Monday, June 28, 2010

Dissertations: His, Hers, and Ours

In the 1970s, when we were young and thought we were immortal, Erika and I pursued our doctoral research in the eastern lowland Ecuadorian jungle. I studied antbirds, a widespread tropical American family of birds that follow army ant swarms and feed off the arthropods fleeing from the ants.  The Ornate Antwren, below, is an example of an antbird.
I wondered if the antbirds (26 species inhabited my study area) obeyed Gause's Rule, that no two species can occupy the same niche.  What I found, briefly, was that these birds do divide up their resources so that no two species exploit the environment in exactly the same fashion.  In the jungle, we suffered through 15 feet of rain a year.  As we were on the equator, there was no dry season, which is when tropical birds often nest.  I was surprised to find that the antbird species appeared to breed all year.

Meanwhile, Erika studied the effects of intercontinental migration on the trematode fauna of Solitary and Pectoral Sandpipers.  These sandpipers breed in Canada and winter in South America.  The bird below is a Solitary Sandpiper.
Trematodes are internal parasites of many vertebrates.  There are many trematode species and some even inhabit humans.  They are found in many organs of their hosts. They are fascinating and beautiful creatures, as you can see in the photo below, which shows an hermaphrodite, the normal condition for a trematode, with both an ovary and two testes in the same individual.  Trematodes just sit there and fertilize thousands of eggs.  The trematode life cycle goes through several intermediate hosts, (always in evolutionary order!), before reinfecting their vertebrate host.
Erika discovered that Pectoral and Solitary Sandpipers have relatively few trematode parasites, and that the few they do have, hold on really tight.  The most amazing of these trematodes live in the birds' air sacs, which are extensions of birds' lungs.

Being of boundless energy, Erika and I also collected trematodes from my antbirds.  In effect, this study amounted to our doing a third dissertation!  There are two different feeding strategies among the antbirds, those that feed in the bushes, and those that always feed while walking on the ground, like the Striated Ant-thrush you see here:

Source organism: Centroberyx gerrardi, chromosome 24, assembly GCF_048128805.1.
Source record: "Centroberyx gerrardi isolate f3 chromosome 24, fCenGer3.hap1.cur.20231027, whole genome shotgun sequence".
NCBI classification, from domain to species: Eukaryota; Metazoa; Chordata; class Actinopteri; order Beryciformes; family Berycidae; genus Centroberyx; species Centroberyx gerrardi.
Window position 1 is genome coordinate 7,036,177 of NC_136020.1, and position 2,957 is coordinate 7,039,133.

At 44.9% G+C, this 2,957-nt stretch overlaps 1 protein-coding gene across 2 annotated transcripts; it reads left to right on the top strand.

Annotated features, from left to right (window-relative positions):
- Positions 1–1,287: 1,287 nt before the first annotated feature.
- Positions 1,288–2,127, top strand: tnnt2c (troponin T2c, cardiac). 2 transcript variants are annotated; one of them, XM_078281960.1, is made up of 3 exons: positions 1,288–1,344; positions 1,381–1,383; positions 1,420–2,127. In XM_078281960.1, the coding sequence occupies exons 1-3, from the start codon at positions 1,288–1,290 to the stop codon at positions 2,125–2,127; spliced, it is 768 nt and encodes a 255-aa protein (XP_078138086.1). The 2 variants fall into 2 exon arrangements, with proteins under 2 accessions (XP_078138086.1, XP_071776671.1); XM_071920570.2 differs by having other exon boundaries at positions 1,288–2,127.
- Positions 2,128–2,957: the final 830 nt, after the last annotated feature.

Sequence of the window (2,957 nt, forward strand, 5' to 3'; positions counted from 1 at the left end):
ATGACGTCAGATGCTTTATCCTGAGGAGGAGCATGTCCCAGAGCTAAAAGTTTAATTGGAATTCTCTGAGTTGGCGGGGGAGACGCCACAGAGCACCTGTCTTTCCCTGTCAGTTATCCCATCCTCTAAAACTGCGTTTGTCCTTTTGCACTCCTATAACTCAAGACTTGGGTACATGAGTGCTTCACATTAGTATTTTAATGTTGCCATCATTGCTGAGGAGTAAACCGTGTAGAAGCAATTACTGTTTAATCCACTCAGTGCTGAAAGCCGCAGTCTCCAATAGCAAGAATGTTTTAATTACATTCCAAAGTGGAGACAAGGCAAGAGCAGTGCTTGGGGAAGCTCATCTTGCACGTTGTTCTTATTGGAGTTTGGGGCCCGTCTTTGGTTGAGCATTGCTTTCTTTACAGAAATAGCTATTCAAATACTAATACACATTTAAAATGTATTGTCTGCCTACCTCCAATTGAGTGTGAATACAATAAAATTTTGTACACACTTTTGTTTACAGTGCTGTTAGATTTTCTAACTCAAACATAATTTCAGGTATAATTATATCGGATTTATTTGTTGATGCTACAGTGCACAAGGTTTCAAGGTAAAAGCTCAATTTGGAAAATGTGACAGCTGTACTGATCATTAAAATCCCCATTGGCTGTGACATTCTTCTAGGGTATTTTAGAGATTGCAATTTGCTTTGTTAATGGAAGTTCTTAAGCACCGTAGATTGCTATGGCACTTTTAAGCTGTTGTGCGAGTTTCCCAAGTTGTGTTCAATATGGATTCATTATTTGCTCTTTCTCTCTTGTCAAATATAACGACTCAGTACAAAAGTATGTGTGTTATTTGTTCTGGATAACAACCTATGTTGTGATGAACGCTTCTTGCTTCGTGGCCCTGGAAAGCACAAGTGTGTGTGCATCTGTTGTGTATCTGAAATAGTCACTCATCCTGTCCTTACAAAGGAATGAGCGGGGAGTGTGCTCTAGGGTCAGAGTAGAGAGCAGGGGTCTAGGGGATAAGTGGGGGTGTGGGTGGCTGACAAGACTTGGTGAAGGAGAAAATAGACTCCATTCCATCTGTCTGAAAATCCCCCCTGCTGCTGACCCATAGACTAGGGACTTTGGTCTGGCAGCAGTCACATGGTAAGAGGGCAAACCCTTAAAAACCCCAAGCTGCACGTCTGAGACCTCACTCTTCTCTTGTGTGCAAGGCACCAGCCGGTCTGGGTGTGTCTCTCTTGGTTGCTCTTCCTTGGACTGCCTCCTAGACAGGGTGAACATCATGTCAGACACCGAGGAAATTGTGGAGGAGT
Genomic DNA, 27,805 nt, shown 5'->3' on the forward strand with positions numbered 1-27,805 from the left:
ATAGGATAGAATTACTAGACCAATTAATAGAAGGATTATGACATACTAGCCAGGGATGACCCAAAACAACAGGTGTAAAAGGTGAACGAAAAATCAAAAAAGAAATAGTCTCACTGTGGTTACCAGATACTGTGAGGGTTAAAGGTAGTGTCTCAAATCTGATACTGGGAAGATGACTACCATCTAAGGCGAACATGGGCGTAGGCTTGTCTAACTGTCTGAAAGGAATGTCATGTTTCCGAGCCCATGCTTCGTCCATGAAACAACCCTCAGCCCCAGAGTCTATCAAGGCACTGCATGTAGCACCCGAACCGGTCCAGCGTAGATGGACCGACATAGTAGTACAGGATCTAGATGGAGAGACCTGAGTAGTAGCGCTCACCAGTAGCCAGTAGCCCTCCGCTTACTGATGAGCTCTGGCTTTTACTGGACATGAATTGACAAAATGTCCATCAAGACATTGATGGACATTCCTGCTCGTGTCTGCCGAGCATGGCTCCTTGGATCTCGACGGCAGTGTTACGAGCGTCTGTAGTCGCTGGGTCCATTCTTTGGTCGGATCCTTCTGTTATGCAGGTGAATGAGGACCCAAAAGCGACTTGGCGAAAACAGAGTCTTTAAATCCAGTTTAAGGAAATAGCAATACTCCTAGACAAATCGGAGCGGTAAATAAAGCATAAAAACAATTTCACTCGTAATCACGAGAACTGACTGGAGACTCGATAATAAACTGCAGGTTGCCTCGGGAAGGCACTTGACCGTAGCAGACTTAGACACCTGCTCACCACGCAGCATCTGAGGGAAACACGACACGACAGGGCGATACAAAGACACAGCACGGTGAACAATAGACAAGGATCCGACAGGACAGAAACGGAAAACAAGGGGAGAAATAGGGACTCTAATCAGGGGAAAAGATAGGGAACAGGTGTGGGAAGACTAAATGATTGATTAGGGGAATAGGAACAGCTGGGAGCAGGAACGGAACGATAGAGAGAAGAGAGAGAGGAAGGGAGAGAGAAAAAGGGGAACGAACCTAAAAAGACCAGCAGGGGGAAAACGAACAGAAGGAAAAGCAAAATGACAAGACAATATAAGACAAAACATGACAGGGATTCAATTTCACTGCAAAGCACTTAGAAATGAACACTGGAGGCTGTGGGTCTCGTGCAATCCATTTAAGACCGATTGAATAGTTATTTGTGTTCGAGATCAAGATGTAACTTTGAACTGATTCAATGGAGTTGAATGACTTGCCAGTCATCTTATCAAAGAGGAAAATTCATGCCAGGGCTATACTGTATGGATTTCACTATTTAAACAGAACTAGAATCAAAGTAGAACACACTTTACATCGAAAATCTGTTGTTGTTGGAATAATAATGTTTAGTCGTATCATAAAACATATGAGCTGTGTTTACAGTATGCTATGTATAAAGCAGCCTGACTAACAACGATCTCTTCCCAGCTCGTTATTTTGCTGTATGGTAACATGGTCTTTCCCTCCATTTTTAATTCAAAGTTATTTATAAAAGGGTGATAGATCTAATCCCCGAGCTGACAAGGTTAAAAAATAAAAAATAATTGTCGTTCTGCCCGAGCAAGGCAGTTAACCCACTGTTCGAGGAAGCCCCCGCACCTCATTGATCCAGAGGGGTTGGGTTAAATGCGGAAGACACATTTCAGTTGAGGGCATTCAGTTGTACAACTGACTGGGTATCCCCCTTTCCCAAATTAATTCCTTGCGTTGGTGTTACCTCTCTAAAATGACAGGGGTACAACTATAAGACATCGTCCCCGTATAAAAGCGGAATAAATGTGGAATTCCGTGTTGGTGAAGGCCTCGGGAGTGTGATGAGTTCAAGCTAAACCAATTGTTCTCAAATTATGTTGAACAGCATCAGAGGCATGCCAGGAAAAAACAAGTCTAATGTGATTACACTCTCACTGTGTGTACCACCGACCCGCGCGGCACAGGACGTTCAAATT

We found that, despite some overlap, the ground walkers and the bush feeders harbor different trematodes.  Organisms that have close common ancestry often have the same parasites (ostriches and emus, for example).  Perhaps these two types of antbirds are not closely related.  Indeed, geneticists discovered that the DNA of the two groups of antbirds are not closely related.  Most ornithologists now place them in completely different families, Thamnophilidae for the bush inhabitants, and Formicariidae for the ground walkers.  In 1990, Erika and I presented this research at the International Ornithological Congress in Christchurch, New Zealand.

Thursday, June 24, 2010

Indigo and Lazuli Buntings

Genetic research is revolutionizing our understanding of how birds are related and of what constitutes a species.  The Yellow-shafted and Red-shafted Flickers I recently wrote about are a good example. They look different but they are genetically similar and they interbreed. Therefore they are considered to be the same species, now called the Northern Flicker.

At first glance, Indigo Buntings (the first photo taken in Northfield, Minnesota) and Lazuli Buntings (the second photo taken in Aberdeen, South Dakota) appear to be a similar example.  Although they look quite different, where the eastern Indigo comes in contact with the western Lazuli, these two buntings often hybridize. Thus, Alan Phillips, in his book Birds of Arizona, combined the two into a single species, which he named the Common Bunting.
Studies of certain enzymes suggest that Indigo and Lazuli Buntings are the same species, because the two buntings differ in enzyme frequencies in areas where they do not overlap, but these enzymes are similar where the ranges do overlap.  However, work with mitochondrial DNA suggests that Indigo Buntings' closest relative is the larger bodied and billed Blue Grosbeak (photo below from Fort Pierre, South Dakota). Furthermore,  Lazuli Buntings are relatively distantly related to any of the other North American buntings.  These results would imply that Indigo and Lazuli Buntings are distinct species that occasionally hybridize. Because of these conflicting data, most ornithologists have yet to lump Indigo and Lazuli Buntings into a single species.